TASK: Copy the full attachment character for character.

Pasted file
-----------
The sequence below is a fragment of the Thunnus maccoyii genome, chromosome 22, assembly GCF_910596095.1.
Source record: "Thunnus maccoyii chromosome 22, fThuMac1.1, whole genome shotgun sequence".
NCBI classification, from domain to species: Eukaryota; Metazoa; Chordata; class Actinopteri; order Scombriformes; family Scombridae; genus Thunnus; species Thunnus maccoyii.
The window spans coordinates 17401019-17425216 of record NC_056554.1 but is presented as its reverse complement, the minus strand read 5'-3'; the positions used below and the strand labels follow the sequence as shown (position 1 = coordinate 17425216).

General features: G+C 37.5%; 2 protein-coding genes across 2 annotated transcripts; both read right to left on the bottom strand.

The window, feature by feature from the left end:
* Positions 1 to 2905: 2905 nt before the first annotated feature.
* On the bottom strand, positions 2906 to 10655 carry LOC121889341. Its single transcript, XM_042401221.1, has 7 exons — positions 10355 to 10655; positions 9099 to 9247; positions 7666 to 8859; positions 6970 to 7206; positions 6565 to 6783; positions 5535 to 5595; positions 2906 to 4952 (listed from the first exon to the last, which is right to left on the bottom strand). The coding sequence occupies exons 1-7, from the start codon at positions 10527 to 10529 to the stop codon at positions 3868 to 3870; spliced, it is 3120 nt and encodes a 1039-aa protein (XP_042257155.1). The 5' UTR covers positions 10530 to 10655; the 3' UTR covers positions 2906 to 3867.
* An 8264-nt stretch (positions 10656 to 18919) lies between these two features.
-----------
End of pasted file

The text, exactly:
The sequence below is a fragment of the Thunnus maccoyii genome, chromosome 22, assembly GCF_910596095.1.
Source record: "Thunnus maccoyii chromosome 22, fThuMac1.1, whole genome shotgun sequence".
NCBI classification, from domain to species: Eukaryota; Metazoa; Chordata; class Actinopteri; order Scombriformes; family Scombridae; genus Thunnus; species Thunnus maccoyii.
The window spans coordinates 17401019-17425216 of record NC_056554.1 but is presented as its reverse complement, the minus strand read 5'-3'; the positions used below and the strand labels follow the sequence as shown (position 1 = coordinate 17425216).

General features: G+C 37.5%; 2 protein-coding genes across 2 annotated transcripts; both read right to left on the bottom strand.

The window, feature by feature from the left end:
* Positions 1 to 2905: 2905 nt before the first annotated feature.
* On the bottom strand, positions 2906 to 10655 carry LOC121889341. Its single transcript, XM_042401221.1, has 7 exons — positions 10355 to 10655; positions 9099 to 9247; positions 7666 to 8859; positions 6970 to 7206; positions 6565 to 6783; positions 5535 to 5595; positions 2906 to 4952 (listed from the first exon to the last, which is right to left on the bottom strand). The coding sequence occupies exons 1-7, from the start codon at positions 10527 to 10529 to the stop codon at positions 3868 to 3870; spliced, it is 3120 nt and encodes a 1039-aa protein (XP_042257155.1). The 5' UTR covers positions 10530 to 10655; the 3' UTR covers positions 2906 to 3867.
* An 8264-nt stretch (positions 10656 to 18919) lies between these two features.